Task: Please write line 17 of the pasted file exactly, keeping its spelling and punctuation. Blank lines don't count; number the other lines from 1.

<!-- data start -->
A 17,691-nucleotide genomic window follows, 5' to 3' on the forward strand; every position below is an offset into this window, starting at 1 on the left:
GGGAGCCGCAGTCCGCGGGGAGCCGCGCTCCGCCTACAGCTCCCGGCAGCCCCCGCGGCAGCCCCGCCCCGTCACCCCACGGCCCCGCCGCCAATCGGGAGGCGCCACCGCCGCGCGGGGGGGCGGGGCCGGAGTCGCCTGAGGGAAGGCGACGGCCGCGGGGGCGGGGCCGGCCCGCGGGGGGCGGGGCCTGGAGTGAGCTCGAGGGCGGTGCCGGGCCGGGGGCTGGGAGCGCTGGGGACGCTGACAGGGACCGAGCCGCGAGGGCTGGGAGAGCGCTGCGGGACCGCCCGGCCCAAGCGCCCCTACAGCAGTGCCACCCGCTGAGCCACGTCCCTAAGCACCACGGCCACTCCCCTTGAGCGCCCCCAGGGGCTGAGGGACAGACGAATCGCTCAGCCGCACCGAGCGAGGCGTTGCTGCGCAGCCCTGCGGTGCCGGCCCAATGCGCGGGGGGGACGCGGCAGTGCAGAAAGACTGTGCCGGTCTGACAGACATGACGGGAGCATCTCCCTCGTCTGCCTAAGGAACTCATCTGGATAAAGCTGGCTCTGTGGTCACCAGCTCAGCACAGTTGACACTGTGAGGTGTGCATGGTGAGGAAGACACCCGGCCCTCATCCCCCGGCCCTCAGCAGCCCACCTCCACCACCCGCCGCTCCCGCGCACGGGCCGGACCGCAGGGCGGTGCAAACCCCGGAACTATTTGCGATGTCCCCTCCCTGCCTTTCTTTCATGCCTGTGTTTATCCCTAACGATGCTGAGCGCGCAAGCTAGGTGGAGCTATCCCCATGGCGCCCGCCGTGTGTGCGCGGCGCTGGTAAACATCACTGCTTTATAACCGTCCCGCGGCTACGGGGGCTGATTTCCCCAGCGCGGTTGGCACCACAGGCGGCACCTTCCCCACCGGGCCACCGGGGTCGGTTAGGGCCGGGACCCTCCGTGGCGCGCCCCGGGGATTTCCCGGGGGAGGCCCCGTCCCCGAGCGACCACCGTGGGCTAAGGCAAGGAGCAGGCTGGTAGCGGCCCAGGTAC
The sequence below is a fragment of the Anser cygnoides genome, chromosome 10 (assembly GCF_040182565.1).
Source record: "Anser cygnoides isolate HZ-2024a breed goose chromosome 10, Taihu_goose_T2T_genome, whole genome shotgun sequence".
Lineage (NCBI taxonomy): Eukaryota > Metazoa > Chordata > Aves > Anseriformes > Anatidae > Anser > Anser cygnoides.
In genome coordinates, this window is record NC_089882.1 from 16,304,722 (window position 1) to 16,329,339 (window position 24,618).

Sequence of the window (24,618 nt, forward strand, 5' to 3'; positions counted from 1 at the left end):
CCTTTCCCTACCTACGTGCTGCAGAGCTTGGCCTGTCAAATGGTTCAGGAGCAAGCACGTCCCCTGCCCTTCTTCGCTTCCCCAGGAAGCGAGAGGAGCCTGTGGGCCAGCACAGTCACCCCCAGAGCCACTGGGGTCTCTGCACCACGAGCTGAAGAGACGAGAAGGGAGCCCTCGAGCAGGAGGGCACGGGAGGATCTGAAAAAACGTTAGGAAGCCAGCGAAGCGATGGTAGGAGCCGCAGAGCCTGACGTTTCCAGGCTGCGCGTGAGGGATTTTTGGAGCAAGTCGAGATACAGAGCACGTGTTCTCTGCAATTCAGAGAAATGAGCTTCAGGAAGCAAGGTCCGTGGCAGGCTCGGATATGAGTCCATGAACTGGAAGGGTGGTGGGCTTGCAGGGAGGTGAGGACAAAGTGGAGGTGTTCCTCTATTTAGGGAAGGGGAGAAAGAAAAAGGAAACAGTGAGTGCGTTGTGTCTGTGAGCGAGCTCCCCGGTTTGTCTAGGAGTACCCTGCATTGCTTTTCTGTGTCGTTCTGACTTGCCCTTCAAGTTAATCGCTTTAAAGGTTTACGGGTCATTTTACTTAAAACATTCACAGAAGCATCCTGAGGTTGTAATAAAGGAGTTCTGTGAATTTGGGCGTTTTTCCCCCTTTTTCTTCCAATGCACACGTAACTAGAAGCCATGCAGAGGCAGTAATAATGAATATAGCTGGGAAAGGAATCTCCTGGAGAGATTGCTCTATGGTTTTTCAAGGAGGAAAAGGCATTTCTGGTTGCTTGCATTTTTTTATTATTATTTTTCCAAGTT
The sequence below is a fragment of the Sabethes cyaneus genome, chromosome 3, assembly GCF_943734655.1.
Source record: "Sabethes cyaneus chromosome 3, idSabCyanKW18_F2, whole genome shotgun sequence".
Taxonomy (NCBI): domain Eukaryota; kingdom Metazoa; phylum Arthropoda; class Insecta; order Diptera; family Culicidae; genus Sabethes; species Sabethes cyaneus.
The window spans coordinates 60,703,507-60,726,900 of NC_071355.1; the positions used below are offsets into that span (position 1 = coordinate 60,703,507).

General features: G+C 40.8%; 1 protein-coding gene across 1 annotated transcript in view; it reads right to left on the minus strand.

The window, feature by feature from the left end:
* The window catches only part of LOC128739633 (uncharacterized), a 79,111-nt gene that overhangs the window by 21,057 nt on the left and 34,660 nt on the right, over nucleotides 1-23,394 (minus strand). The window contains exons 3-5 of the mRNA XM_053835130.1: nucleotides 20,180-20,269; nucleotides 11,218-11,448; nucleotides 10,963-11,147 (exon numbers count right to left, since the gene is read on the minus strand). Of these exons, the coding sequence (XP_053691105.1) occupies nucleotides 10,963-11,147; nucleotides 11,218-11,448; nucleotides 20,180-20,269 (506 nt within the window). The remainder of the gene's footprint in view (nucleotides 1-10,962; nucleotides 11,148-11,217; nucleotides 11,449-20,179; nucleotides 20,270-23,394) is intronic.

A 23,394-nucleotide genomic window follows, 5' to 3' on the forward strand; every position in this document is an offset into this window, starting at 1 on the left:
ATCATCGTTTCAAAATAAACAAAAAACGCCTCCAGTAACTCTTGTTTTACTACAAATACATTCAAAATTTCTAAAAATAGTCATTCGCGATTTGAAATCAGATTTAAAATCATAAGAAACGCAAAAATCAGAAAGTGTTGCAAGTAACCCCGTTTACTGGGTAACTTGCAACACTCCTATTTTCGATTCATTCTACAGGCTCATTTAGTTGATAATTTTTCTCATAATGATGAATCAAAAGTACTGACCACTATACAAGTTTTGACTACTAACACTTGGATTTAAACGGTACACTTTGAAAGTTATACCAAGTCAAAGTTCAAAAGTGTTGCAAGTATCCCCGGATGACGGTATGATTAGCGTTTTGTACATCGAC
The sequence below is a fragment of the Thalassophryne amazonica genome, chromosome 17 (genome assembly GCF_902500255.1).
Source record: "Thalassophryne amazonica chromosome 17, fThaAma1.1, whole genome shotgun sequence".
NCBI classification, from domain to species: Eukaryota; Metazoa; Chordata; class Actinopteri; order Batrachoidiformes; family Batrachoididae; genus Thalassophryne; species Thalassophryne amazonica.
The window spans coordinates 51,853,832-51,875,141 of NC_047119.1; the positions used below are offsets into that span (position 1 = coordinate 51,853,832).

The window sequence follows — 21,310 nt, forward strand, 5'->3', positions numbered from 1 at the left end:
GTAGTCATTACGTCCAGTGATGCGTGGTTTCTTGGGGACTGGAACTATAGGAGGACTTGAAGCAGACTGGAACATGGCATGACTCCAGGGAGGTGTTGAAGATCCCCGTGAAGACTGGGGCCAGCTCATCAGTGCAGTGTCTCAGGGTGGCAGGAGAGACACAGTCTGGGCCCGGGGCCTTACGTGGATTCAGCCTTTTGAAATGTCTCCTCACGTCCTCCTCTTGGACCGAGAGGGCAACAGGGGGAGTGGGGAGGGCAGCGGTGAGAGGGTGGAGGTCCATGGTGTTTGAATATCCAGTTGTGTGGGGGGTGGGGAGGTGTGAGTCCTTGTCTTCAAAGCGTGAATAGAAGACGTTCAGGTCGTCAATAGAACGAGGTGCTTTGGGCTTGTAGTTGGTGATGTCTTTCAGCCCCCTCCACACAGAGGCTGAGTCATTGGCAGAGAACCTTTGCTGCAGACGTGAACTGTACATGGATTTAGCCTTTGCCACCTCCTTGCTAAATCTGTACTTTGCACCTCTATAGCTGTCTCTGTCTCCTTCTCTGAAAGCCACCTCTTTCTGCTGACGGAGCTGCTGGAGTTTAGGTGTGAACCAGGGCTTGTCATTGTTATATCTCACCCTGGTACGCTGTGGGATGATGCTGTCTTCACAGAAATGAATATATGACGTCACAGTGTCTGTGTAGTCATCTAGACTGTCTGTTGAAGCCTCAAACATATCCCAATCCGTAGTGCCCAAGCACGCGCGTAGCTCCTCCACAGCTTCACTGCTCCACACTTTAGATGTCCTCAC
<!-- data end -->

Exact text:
ATCATCGTTTCAAAATAAACAAAAAACGCCTCCAGTAACTCTTGTTTTACTACAAATACATTCAAAATTTCTAAAAATAGTCATTCGCGATTTGAAATCAGATTTAAAATCATAAGAAACGCAAAAATCAGAAAGTGTTGCAAGTAACCCCGTTTACTGGGTAACTTGCAACACTCCTATTTTCGATTCATTCTACAGGCTCATTTAGTTGATAATTTTTCTCATAATGATGAATCAAAAGTACTGACCACTATACAAGTTTTGACTACTAACACTTGGATTTAAACGGTACACTTTGAAAGTTATACCAAGTCAAAGTTCAAAAGTGTTGCAAGTATCCCCGGATGACGGTATGATTAGCGTTTTGTACATCGAC